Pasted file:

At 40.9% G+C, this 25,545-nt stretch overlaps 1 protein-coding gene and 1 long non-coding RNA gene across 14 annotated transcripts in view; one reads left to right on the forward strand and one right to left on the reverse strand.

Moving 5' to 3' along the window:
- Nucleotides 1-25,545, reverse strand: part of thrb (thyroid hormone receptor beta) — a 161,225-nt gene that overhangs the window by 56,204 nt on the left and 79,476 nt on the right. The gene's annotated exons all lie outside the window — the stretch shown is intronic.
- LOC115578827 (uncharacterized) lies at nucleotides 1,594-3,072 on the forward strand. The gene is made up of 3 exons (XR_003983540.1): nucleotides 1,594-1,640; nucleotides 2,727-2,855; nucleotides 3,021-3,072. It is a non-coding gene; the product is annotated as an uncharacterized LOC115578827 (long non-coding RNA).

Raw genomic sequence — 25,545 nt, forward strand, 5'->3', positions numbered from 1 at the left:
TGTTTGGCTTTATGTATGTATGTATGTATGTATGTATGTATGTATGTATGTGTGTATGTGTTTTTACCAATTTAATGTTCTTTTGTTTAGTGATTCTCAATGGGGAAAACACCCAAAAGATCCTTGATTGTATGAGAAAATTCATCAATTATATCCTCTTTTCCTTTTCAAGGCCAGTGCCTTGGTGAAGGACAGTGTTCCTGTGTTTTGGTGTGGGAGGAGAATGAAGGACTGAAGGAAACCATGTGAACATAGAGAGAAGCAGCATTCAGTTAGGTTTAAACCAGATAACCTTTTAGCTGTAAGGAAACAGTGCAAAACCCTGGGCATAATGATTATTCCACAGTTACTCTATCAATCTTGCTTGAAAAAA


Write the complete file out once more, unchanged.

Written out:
At 40.9% G+C, this 25,545-nt stretch overlaps 1 protein-coding gene and 1 long non-coding RNA gene across 14 annotated transcripts in view; one reads left to right on the forward strand and one right to left on the reverse strand.

Moving 5' to 3' along the window:
- Nucleotides 1-25,545, reverse strand: part of thrb (thyroid hormone receptor beta) — a 161,225-nt gene that overhangs the window by 56,204 nt on the left and 79,476 nt on the right. The gene's annotated exons all lie outside the window — the stretch shown is intronic.
- LOC115578827 (uncharacterized) lies at nucleotides 1,594-3,072 on the forward strand. The gene is made up of 3 exons (XR_003983540.1): nucleotides 1,594-1,640; nucleotides 2,727-2,855; nucleotides 3,021-3,072. It is a non-coding gene; the product is annotated as an uncharacterized LOC115578827 (long non-coding RNA).

Raw genomic sequence — 25,545 nt, forward strand, 5'->3', positions numbered from 1 at the left:
TGTTTGGCTTTATGTATGTATGTATGTATGTATGTATGTATGTATGTATGTGTGTATGTGTTTTTACCAATTTAATGTTCTTTTGTTTAGTGATTCTCAATGGGGAAAACACCCAAAAGATCCTTGATTGTATGAGAAAATTCATCAATTATATCCTCTTTTCCTTTTCAAGGCCAGTGCCTTGGTGAAGGACAGTGTTCCTGTGTTTTGGTGTGGGAGGAGAATGAAGGACTGAAGGAAACCATGTGAACATAGAGAGAAGCAGCATTCAGTTAGGTTTAAACCAGATAACCTTTTAGCTGTAAGGAAACAGTGCAAAACCCTGGGCATAATGATTATTCCACAGTTACTCTATCAATCTTGCTTGAAAAAA